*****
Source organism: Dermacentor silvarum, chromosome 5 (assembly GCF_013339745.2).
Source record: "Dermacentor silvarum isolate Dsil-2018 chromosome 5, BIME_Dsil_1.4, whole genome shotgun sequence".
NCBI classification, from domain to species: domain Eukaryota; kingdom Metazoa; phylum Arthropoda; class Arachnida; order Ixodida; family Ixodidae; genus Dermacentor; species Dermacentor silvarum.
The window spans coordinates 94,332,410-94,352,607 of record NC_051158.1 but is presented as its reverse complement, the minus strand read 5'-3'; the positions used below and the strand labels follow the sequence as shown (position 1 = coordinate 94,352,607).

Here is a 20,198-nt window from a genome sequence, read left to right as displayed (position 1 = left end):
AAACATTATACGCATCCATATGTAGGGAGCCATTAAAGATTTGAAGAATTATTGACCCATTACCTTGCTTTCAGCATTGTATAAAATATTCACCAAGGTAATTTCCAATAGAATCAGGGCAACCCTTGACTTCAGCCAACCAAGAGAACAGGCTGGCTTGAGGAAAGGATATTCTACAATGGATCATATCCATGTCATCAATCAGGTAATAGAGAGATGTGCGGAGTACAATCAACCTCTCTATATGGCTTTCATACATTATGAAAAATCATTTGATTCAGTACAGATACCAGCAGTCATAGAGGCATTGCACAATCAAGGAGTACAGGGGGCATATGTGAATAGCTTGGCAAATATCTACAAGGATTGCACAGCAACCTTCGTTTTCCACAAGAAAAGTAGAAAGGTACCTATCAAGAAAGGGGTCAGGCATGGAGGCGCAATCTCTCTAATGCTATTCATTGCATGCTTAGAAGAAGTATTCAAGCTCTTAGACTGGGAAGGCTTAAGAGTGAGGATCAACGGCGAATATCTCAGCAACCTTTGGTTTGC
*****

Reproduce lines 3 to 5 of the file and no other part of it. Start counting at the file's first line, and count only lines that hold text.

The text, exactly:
NCBI classification, from domain to species: domain Eukaryota; kingdom Metazoa; phylum Arthropoda; class Arachnida; order Ixodida; family Ixodidae; genus Dermacentor; species Dermacentor silvarum.
The window spans coordinates 94,332,410-94,352,607 of record NC_051158.1 but is presented as its reverse complement, the minus strand read 5'-3'; the positions used below and the strand labels follow the sequence as shown (position 1 = coordinate 94,352,607).

Here is a 20,198-nt window from a genome sequence, read left to right as displayed (position 1 = left end):